Rodding Around
By Brian Brennan
Land speed racers at the starting line
Land speed racers at the starting line. A new water well and weather and hydrologic equipment have been installed as part of the Restore Bonneville program to help increase the volume of salt pumped onto the Bonneville Salt Flats.
red gear icon New Water Well and Measuring Equipment to Increase Volume of Salt

The Specialty Equipment Market Association (SEMA) welcomes the installation of a new water well and weather and hydrologic equipment used for measuring salt growth conditions as part of its broader Restore Bonneville program. Federal and state funds were released last year to install the monitoring equipment and help increase the volume of salt pumped onto the Bonneville Salt Flats this year to a total of up to 500,000 tons.

As part of the Restore Bonneville program, SEMA and the racing community joined forces with the U.S. Bureau of Land Management (BLM), Utah Department of Natural Resources (DNR), Utah Geological Survey (UGS), and Intrepid Potash Inc. in the collaborative restoration effort. Originally in the ’60s, the racing venue was over 13 miles in length, but the course is now 8 miles or less. According to a study by the BLM, the Salt Flats have also shrunk in size from 96,000 to about 30,000 acres.

The BLM and DNR signed a Memorandum of Understanding in April 2020 to jointly pursue restoration efforts. The program, which SEMA calls Restore Bonneville, will be managed by DNR, in conjunction with the BLM, and operated by Intrepid Potash. The endeavor is strongly supported by SEMA and the Save the Salt Coalition, a collection of companies, organizations, individuals, and land speed racing teams.

In working with Intrepid Potash, the volume of salt laid down on Bonneville will be increased by updating and improving the efficiency of the current pumping infrastructure and water conservation efforts, which includes rebuilding water wells, covering ditches, and installing new pipes and pumps.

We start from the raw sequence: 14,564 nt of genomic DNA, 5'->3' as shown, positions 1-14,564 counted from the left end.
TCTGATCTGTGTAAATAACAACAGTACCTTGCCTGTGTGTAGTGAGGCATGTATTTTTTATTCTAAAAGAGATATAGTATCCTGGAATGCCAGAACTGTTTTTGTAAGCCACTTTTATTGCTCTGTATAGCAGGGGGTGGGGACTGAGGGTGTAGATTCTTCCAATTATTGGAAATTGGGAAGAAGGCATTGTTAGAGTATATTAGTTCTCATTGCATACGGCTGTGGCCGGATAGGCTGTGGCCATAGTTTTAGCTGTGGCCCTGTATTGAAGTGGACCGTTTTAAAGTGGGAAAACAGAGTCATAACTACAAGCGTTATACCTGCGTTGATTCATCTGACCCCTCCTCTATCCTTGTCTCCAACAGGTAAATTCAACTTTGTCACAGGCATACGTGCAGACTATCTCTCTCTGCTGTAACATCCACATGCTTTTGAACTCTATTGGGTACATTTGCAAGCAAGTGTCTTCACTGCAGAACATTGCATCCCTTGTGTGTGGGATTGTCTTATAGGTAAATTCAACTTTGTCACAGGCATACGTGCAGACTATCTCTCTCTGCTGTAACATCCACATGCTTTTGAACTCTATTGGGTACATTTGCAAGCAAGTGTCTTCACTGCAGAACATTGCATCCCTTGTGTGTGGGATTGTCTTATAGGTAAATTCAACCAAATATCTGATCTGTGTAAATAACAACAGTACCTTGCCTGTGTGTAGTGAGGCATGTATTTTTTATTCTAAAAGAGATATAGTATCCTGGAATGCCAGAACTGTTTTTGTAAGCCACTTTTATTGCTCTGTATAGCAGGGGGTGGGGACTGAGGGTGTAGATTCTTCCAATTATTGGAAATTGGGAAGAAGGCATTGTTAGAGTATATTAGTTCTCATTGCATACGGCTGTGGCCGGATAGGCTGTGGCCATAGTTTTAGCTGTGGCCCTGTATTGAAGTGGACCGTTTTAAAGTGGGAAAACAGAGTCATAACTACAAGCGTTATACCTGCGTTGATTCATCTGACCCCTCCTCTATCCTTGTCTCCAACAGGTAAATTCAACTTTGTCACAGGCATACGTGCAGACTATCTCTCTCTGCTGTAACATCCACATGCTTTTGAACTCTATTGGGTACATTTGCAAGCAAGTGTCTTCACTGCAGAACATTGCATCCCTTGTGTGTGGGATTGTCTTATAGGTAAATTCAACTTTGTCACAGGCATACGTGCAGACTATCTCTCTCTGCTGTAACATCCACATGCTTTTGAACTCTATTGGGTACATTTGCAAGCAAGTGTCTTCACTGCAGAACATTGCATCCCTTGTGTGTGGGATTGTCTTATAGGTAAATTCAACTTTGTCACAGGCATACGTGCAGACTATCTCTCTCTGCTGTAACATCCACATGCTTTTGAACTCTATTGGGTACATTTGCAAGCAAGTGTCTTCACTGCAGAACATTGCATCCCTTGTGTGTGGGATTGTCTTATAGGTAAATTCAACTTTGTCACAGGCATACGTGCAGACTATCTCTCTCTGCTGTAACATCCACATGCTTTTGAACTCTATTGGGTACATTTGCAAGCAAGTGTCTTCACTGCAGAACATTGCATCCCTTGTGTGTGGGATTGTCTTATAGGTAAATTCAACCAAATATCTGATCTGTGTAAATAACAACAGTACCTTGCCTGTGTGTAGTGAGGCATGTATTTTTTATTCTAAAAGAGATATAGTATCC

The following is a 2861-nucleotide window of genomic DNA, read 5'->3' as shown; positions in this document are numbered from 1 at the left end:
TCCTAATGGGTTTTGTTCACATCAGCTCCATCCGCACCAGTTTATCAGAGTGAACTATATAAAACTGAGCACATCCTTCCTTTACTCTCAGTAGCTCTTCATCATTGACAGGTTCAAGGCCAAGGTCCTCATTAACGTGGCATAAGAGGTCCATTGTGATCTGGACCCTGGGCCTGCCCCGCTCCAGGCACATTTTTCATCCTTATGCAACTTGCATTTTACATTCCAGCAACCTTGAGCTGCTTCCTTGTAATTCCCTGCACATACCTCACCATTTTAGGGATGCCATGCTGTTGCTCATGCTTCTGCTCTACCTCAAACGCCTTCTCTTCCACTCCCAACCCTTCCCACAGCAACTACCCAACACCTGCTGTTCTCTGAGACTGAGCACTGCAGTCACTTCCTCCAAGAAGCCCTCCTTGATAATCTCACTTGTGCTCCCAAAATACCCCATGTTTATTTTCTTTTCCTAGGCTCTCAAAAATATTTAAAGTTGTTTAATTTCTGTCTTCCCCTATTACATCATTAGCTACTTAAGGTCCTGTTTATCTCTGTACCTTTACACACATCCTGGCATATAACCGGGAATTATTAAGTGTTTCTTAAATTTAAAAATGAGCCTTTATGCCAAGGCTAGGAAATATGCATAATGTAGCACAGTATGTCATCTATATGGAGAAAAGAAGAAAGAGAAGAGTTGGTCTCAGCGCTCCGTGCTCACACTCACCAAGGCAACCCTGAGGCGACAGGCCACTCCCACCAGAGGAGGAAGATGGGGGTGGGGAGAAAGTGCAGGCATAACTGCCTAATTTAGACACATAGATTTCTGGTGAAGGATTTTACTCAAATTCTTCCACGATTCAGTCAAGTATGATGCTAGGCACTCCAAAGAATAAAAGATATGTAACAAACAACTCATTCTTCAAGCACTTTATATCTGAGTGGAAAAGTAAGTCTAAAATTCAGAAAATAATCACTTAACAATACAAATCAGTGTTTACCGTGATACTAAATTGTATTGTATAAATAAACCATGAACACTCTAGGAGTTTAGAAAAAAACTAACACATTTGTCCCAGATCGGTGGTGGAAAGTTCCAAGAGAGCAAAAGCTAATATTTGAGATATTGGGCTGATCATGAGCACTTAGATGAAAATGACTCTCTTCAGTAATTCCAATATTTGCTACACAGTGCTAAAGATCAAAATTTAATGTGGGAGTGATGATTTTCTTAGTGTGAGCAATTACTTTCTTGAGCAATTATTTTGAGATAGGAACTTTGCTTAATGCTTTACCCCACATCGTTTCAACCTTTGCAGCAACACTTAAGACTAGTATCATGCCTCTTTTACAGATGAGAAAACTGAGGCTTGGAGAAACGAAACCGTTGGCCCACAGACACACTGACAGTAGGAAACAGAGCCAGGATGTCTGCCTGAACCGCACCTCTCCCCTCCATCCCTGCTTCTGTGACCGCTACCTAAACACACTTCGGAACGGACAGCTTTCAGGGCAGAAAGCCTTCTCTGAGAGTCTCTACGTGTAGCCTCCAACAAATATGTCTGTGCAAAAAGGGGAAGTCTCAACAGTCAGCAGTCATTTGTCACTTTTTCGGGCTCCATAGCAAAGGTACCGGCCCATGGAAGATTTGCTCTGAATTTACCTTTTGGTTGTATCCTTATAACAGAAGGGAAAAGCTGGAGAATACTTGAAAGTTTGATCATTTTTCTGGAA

The summer 2021 installation of the new water well and equipment to measure water evaporation rates and collect scientific data represented a tangible start to the ambitious restoration effort. The program will seek to identify the best ways to take advantage of the salt laydown and study the effects on the salt crust and underlying brine aquifer. For example, the program will consider ways to contain the salt within the large pumping area. If current research proves beneficial, efforts may be extended into the future upon funding availability.

red gear icon SO-CAL Speed Shop Sets Up Shop

Truly one of the iconic names in the world of hot rodding is the SO-CAL Speed Shop brand. It’s been around since 1946, and many a hot rodder will remember the early days when founder Alex Xydias brought the name and the speed shop to life. From here it was Pete Chapouris III who breathed new life into the legendary brand and now under the guidance of Pete Chapouris IV rodders will be able to pass through the doors of this proud brand.

As of January 1, 2022, the SO-CAL Speed Shop headquarters has moved to a new location in Upland (1785 West Foothill Blvd., Upland, CA 91786)–not too far from the Pomona address many of today’s rodders remember. The reason for the move is best summed up by Peter IV, “This move allows us to have a more comfortable warehouse surroundings as well as a walk-in retail store on historic Route 66.” It’s business as usual and the phone number remains the same: (909) 469-6171 or visit

So-Cal Speed Shop front counter and business sign
So-Cal Speed Shop - looking at the floor set-up and merchandise
Modern Rodding
VOLUME 3 • ISSUE 18 • 2022